Donald Trump pushed the envelope of propriety once again on Wednesday when he challenged Russia to find Hillary Clinton’s missing deleted emails. For a presidential candidate or any officeholder of any kind to seemingly encourage Russian espionage or spying by any foreign power on the United States, let alone his political opponent, isn’t merely unprecedented; it’s outrageous, even by the debased standards of behavior by which we have come to judge Trump.
But if anyone is expecting it to hurt him, they haven’t been paying attention to anything that’s happened in the last year. It merely shows once again that he’s the consummate political entertainer-in-chief who says things that a lot of Americans are thinking—and in doing so, is distracting the public and the media from the Democrats’ national convention.
In policy terms, Trump once again sent all the wrong signals to the Russians by downplaying the possibility that they’re guilty of the hack of the Democratic National Committee emails and placing the blame for bad relations between Washington and Moscow on President Obama. If Trump were thinking more about what is in America’s best long-term interests—i.e. like a president rather than an entertainer—he’d have sent a warning to the Russians that once in office, he’d be even tougher on them than Obama and that they shouldn’t even think of trying any funny business with Ukraine or the Baltic republics on his watch.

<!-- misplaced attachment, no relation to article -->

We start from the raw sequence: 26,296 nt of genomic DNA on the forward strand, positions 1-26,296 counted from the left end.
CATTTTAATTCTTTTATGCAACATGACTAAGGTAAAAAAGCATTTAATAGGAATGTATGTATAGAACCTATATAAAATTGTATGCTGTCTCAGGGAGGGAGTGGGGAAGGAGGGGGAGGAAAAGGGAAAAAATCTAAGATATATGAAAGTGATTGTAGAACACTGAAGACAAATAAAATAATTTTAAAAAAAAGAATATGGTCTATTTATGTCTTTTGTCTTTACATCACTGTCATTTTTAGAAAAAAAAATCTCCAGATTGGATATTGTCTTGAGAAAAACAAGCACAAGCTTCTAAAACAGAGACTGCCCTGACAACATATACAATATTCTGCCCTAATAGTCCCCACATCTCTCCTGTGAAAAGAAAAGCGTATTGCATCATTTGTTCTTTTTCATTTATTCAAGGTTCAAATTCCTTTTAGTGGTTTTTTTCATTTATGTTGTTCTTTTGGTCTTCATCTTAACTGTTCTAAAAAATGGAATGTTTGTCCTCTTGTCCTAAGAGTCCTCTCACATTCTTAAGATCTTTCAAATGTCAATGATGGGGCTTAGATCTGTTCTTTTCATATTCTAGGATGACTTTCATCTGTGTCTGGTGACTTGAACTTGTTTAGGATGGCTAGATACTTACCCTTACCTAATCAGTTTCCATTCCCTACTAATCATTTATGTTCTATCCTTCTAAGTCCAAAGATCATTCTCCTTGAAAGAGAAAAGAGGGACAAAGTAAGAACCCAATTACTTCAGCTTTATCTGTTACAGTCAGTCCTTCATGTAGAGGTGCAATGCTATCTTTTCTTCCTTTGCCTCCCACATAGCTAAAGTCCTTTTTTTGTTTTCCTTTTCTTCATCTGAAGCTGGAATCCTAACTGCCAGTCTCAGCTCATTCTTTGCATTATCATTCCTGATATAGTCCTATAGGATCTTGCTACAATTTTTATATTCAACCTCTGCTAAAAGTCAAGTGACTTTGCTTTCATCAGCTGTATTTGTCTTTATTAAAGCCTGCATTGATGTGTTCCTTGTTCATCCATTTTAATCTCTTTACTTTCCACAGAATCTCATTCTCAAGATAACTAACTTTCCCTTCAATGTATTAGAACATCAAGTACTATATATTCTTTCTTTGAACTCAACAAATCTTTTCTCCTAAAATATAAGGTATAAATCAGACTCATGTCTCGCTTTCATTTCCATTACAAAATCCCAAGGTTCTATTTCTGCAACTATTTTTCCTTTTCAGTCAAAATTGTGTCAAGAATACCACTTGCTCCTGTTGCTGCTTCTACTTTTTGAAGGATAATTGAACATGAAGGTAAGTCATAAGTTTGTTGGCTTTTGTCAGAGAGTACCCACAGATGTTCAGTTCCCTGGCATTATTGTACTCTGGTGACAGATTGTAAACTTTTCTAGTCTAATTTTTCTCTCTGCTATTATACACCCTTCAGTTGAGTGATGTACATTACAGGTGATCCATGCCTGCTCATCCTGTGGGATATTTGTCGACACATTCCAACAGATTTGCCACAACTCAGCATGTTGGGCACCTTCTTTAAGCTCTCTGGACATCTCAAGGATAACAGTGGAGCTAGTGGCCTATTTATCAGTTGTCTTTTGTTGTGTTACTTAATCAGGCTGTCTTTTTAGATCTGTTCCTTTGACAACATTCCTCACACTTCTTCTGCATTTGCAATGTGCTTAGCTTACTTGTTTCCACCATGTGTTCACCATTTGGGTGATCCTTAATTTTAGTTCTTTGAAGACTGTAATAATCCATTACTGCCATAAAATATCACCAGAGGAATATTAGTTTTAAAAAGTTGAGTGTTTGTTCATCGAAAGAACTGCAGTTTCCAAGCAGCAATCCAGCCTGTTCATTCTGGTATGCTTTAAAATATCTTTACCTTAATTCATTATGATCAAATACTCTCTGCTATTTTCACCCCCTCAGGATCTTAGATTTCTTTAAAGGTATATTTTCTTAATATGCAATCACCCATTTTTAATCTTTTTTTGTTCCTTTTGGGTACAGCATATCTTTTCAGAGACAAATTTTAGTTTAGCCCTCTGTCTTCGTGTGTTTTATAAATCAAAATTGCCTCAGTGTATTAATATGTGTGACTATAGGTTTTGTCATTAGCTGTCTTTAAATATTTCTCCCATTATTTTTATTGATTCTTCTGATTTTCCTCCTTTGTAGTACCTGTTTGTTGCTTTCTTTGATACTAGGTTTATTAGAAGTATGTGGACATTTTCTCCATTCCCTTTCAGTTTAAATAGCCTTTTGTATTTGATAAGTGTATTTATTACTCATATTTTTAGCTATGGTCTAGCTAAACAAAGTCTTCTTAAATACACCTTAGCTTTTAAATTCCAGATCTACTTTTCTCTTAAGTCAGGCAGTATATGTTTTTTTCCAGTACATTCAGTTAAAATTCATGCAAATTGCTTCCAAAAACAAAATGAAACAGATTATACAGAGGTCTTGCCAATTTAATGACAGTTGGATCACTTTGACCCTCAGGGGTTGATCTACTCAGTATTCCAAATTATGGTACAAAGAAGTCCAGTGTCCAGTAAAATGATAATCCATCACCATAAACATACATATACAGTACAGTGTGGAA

Instead, Trump made light about the Russians doing more hacking. But while this is earning him severe and well-earned rebukes from observers with foreign policy and security experience and more evidence that he is unfit for high office, it might be an act of political genius.
This was a pointed reminder of the public’s lack of trust in Hillary Clinton. He’s not the only one who would like to see what was in the emails Clinton’s staff deleted from her personal server. In addition to anger about her not facing any punishment for her reckless handling of classified material, there are still unanswered questions about Clinton’s conduct relating to the conflicts of interest between her State Department responsibilities and the donors to her family foundation that supports their royal lifestyle. That’s why it’s likely that the instinctual reaction of a lot of Americans, including many who don’t like Trump, to the line about the Russians finding out what the Clintons are up to, was a rueful smile rather than anger at the GOP nominee.
Trump accomplished today what he’s been doing for the past year. He won the news cycle by causing the media to rivet their attention on him and his outrageous statement. He alienated no one who would be likely to vote for him and convinced many others that, once again, he’s the only person with the chutzpah to say what they think about Hillary. His conduct is infuriating, but it’s no surprise that for the first time in this campaign, he is leading Clinton in the Real Clear Politics average of national polls. If Democrats want to beat him, they need to stop clucking about his bad conduct and start understanding why so many voters like his candor.